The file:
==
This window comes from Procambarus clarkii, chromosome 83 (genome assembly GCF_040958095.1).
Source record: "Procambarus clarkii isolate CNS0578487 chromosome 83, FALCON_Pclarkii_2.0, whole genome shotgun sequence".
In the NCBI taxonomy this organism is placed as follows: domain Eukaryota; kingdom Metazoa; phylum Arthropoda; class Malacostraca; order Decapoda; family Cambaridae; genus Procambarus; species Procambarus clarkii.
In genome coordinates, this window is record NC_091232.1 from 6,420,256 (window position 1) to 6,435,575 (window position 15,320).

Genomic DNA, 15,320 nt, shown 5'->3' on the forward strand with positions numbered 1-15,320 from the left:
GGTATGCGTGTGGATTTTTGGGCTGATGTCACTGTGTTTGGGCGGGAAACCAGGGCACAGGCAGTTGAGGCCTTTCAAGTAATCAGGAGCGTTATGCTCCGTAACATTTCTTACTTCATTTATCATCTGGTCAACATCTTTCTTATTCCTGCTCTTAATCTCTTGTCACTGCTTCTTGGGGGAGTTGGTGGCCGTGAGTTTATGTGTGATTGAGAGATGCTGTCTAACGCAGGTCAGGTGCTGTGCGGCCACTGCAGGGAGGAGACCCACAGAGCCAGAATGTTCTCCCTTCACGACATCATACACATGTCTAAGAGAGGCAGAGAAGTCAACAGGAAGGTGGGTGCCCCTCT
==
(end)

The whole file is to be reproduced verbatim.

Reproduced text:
This window comes from Procambarus clarkii, chromosome 83 (genome assembly GCF_040958095.1).
Source record: "Procambarus clarkii isolate CNS0578487 chromosome 83, FALCON_Pclarkii_2.0, whole genome shotgun sequence".
In the NCBI taxonomy this organism is placed as follows: domain Eukaryota; kingdom Metazoa; phylum Arthropoda; class Malacostraca; order Decapoda; family Cambaridae; genus Procambarus; species Procambarus clarkii.
In genome coordinates, this window is record NC_091232.1 from 6,420,256 (window position 1) to 6,435,575 (window position 15,320).

Genomic DNA, 15,320 nt, shown 5'->3' on the forward strand with positions numbered 1-15,320 from the left:
GGTATGCGTGTGGATTTTTGGGCTGATGTCACTGTGTTTGGGCGGGAAACCAGGGCACAGGCAGTTGAGGCCTTTCAAGTAATCAGGAGCGTTATGCTCCGTAACATTTCTTACTTCATTTATCATCTGGTCAACATCTTTCTTATTCCTGCTCTTAATCTCTTGTCACTGCTTCTTGGGGGAGTTGGTGGCCGTGAGTTTATGTGTGATTGAGAGATGCTGTCTAACGCAGGTCAGGTGCTGTGCGGCCACTGCAGGGAGGAGACCCACAGAGCCAGAATGTTCTCCCTTCACGACATCATACACATGTCTAAGAGAGGCAGAGAAGTCAACAGGAAGGTGGGTGCCCCTCT